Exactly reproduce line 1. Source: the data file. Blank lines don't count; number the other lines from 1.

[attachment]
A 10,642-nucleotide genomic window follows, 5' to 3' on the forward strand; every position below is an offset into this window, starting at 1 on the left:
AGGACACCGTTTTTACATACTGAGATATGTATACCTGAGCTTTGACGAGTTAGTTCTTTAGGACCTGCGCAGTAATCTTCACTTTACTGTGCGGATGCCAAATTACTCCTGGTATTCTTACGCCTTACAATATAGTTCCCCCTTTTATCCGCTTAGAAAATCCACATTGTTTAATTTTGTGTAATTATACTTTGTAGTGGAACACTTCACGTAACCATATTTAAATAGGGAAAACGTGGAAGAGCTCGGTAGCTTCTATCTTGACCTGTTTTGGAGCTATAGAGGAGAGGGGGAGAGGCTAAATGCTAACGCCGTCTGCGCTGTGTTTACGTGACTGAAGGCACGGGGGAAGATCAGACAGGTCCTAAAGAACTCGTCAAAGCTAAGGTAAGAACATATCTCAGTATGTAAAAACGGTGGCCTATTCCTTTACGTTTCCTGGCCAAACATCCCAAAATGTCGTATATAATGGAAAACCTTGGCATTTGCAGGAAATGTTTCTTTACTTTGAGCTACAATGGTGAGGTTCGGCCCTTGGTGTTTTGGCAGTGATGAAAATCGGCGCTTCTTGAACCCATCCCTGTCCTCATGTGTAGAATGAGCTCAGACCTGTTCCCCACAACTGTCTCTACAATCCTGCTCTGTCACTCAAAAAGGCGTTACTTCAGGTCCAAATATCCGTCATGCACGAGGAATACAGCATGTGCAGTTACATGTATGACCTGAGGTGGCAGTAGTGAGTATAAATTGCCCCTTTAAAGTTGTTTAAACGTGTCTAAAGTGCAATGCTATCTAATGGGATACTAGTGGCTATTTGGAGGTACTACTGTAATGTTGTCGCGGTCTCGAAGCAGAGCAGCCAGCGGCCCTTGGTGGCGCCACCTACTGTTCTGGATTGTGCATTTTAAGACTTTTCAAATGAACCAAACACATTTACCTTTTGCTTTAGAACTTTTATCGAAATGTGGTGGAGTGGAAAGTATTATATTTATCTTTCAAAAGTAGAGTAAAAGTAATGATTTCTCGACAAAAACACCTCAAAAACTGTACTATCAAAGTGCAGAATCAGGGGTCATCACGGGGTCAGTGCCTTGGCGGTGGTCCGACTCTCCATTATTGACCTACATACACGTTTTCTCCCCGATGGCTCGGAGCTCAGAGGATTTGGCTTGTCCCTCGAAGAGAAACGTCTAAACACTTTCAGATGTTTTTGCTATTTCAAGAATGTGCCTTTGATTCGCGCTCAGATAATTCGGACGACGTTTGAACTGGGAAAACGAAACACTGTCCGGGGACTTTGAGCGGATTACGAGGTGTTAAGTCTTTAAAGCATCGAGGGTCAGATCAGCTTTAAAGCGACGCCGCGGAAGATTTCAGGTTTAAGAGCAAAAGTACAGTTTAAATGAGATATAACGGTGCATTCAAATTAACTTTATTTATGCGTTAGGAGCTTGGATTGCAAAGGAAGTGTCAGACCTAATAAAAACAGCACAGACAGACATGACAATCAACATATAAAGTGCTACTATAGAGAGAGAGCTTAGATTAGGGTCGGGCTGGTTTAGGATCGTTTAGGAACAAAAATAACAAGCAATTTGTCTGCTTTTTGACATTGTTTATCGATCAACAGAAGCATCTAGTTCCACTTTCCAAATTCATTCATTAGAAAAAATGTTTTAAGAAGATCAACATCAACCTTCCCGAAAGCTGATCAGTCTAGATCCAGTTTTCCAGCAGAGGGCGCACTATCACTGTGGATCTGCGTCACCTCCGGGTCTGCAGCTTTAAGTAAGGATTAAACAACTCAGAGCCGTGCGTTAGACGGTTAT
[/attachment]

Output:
A 10,642-nucleotide genomic window follows, 5' to 3' on the forward strand; every position below is an offset into this window, starting at 1 on the left: